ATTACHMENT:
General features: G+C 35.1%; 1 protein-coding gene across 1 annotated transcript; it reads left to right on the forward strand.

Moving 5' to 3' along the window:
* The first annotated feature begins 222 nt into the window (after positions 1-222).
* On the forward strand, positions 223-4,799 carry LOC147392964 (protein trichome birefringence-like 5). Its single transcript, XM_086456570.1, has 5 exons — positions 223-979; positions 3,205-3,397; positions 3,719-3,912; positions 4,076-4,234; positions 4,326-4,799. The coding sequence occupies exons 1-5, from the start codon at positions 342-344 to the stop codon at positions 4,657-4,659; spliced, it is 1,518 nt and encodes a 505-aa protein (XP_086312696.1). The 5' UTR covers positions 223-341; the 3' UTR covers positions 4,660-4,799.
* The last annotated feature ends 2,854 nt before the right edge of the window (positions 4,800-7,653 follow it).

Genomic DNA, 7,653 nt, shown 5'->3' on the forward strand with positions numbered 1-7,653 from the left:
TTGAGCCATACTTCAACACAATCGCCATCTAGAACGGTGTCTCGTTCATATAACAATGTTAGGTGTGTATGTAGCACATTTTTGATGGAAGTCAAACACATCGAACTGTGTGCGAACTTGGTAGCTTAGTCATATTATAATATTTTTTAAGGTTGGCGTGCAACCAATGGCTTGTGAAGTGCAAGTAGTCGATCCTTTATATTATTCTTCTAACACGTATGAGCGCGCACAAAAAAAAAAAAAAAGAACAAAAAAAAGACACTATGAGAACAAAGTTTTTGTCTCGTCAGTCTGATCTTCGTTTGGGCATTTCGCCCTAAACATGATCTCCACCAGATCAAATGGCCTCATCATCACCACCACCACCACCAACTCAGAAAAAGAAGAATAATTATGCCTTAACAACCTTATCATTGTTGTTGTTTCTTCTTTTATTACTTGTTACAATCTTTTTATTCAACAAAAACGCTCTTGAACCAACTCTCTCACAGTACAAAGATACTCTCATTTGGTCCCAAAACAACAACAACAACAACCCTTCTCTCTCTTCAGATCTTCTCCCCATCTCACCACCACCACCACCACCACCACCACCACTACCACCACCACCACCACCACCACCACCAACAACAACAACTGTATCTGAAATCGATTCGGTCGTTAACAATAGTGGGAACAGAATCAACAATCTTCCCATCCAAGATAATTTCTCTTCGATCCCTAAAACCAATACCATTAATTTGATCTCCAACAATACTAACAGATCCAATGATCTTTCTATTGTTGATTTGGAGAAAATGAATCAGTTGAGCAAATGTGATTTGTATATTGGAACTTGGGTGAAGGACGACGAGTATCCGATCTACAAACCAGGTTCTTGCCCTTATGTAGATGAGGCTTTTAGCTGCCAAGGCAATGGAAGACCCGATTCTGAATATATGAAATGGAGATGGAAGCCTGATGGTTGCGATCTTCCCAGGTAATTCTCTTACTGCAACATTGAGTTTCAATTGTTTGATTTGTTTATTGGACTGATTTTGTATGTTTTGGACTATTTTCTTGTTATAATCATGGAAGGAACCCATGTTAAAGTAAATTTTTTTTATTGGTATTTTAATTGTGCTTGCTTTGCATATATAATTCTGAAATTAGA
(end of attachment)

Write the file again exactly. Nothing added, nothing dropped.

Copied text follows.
General features: G+C 35.1%; 1 protein-coding gene across 1 annotated transcript; it reads left to right on the forward strand.

Moving 5' to 3' along the window:
* The first annotated feature begins 222 nt into the window (after positions 1-222).
* On the forward strand, positions 223-4,799 carry LOC147392964 (protein trichome birefringence-like 5). Its single transcript, XM_086456570.1, has 5 exons — positions 223-979; positions 3,205-3,397; positions 3,719-3,912; positions 4,076-4,234; positions 4,326-4,799. The coding sequence occupies exons 1-5, from the start codon at positions 342-344 to the stop codon at positions 4,657-4,659; spliced, it is 1,518 nt and encodes a 505-aa protein (XP_086312696.1). The 5' UTR covers positions 223-341; the 3' UTR covers positions 4,660-4,799.
* The last annotated feature ends 2,854 nt before the right edge of the window (positions 4,800-7,653 follow it).

Genomic DNA, 7,653 nt, shown 5'->3' on the forward strand with positions numbered 1-7,653 from the left:
TTGAGCCATACTTCAACACAATCGCCATCTAGAACGGTGTCTCGTTCATATAACAATGTTAGGTGTGTATGTAGCACATTTTTGATGGAAGTCAAACACATCGAACTGTGTGCGAACTTGGTAGCTTAGTCATATTATAATATTTTTTAAGGTTGGCGTGCAACCAATGGCTTGTGAAGTGCAAGTAGTCGATCCTTTATATTATTCTTCTAACACGTATGAGCGCGCACAAAAAAAAAAAAAAAGAACAAAAAAAAGACACTATGAGAACAAAGTTTTTGTCTCGTCAGTCTGATCTTCGTTTGGGCATTTCGCCCTAAACATGATCTCCACCAGATCAAATGGCCTCATCATCACCACCACCACCACCAACTCAGAAAAAGAAGAATAATTATGCCTTAACAACCTTATCATTGTTGTTGTTTCTTCTTTTATTACTTGTTACAATCTTTTTATTCAACAAAAACGCTCTTGAACCAACTCTCTCACAGTACAAAGATACTCTCATTTGGTCCCAAAACAACAACAACAACAACCCTTCTCTCTCTTCAGATCTTCTCCCCATCTCACCACCACCACCACCACCACCACCACCACTACCACCACCACCACCACCACCACCACCAACAACAACAACTGTATCTGAAATCGATTCGGTCGTTAACAATAGTGGGAACAGAATCAACAATCTTCCCATCCAAGATAATTTCTCTTCGATCCCTAAAACCAATACCATTAATTTGATCTCCAACAATACTAACAGATCCAATGATCTTTCTATTGTTGATTTGGAGAAAATGAATCAGTTGAGCAAATGTGATTTGTATATTGGAACTTGGGTGAAGGACGACGAGTATCCGATCTACAAACCAGGTTCTTGCCCTTATGTAGATGAGGCTTTTAGCTGCCAAGGCAATGGAAGACCCGATTCTGAATATATGAAATGGAGATGGAAGCCTGATGGTTGCGATCTTCCCAGGTAATTCTCTTACTGCAACATTGAGTTTCAATTGTTTGATTTGTTTATTGGACTGATTTTGTATGTTTTGGACTATTTTCTTGTTATAATCATGGAAGGAACCCATGTTAAAGTAAATTTTTTTTATTGGTATTTTAATTGTGCTTGCTTTGCATATATAATTCTGAAATTAGA